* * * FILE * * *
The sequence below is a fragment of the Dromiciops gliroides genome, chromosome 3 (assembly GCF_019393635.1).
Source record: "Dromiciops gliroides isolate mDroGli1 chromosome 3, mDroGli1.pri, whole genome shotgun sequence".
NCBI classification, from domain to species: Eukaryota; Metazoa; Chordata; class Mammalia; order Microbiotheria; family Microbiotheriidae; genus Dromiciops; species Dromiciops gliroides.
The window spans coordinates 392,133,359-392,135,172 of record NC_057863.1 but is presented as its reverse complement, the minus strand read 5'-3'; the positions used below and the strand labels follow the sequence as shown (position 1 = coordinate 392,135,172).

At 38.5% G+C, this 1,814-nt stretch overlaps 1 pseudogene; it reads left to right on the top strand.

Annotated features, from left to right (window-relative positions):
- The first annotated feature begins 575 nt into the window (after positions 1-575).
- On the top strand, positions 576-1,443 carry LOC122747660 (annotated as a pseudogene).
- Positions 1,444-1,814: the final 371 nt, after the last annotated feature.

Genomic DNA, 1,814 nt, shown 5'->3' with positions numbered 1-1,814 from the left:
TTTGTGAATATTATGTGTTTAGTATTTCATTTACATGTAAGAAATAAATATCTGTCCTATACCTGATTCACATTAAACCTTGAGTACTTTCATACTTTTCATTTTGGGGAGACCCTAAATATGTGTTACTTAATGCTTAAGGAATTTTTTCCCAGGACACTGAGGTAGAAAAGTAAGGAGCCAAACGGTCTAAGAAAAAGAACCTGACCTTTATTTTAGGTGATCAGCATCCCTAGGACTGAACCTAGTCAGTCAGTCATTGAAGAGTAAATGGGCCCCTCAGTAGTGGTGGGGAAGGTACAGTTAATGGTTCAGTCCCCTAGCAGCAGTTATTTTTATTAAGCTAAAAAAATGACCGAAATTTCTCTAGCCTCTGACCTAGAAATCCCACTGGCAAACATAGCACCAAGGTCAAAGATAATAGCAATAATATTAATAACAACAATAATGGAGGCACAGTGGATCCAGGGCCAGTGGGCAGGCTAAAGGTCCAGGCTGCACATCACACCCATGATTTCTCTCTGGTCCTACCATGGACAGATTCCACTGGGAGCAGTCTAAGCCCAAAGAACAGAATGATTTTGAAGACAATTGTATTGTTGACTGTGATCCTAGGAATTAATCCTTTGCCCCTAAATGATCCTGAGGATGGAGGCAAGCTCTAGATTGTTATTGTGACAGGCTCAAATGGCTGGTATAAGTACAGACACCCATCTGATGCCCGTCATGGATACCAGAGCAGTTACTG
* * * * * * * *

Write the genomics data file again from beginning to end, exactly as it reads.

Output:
The sequence below is a fragment of the Dromiciops gliroides genome, chromosome 3 (assembly GCF_019393635.1).
Source record: "Dromiciops gliroides isolate mDroGli1 chromosome 3, mDroGli1.pri, whole genome shotgun sequence".
NCBI classification, from domain to species: Eukaryota; Metazoa; Chordata; class Mammalia; order Microbiotheria; family Microbiotheriidae; genus Dromiciops; species Dromiciops gliroides.
The window spans coordinates 392,133,359-392,135,172 of record NC_057863.1 but is presented as its reverse complement, the minus strand read 5'-3'; the positions used below and the strand labels follow the sequence as shown (position 1 = coordinate 392,135,172).

At 38.5% G+C, this 1,814-nt stretch overlaps 1 pseudogene; it reads left to right on the top strand.

Annotated features, from left to right (window-relative positions):
- The first annotated feature begins 575 nt into the window (after positions 1-575).
- On the top strand, positions 576-1,443 carry LOC122747660 (annotated as a pseudogene).
- Positions 1,444-1,814: the final 371 nt, after the last annotated feature.

Genomic DNA, 1,814 nt, shown 5'->3' with positions numbered 1-1,814 from the left:
TTTGTGAATATTATGTGTTTAGTATTTCATTTACATGTAAGAAATAAATATCTGTCCTATACCTGATTCACATTAAACCTTGAGTACTTTCATACTTTTCATTTTGGGGAGACCCTAAATATGTGTTACTTAATGCTTAAGGAATTTTTTCCCAGGACACTGAGGTAGAAAAGTAAGGAGCCAAACGGTCTAAGAAAAAGAACCTGACCTTTATTTTAGGTGATCAGCATCCCTAGGACTGAACCTAGTCAGTCAGTCATTGAAGAGTAAATGGGCCCCTCAGTAGTGGTGGGGAAGGTACAGTTAATGGTTCAGTCCCCTAGCAGCAGTTATTTTTATTAAGCTAAAAAAATGACCGAAATTTCTCTAGCCTCTGACCTAGAAATCCCACTGGCAAACATAGCACCAAGGTCAAAGATAATAGCAATAATATTAATAACAACAATAATGGAGGCACAGTGGATCCAGGGCCAGTGGGCAGGCTAAAGGTCCAGGCTGCACATCACACCCATGATTTCTCTCTGGTCCTACCATGGACAGATTCCACTGGGAGCAGTCTAAGCCCAAAGAACAGAATGATTTTGAAGACAATTGTATTGTTGACTGTGATCCTAGGAATTAATCCTTTGCCCCTAAATGATCCTGAGGATGGAGGCAAGCTCTAGATTGTTATTGTGACAGGCTCAAATGGCTGGTATAAGTACAGACACCCATCTGATGCCCGTCATGGATACCAGAGCAGTTACTG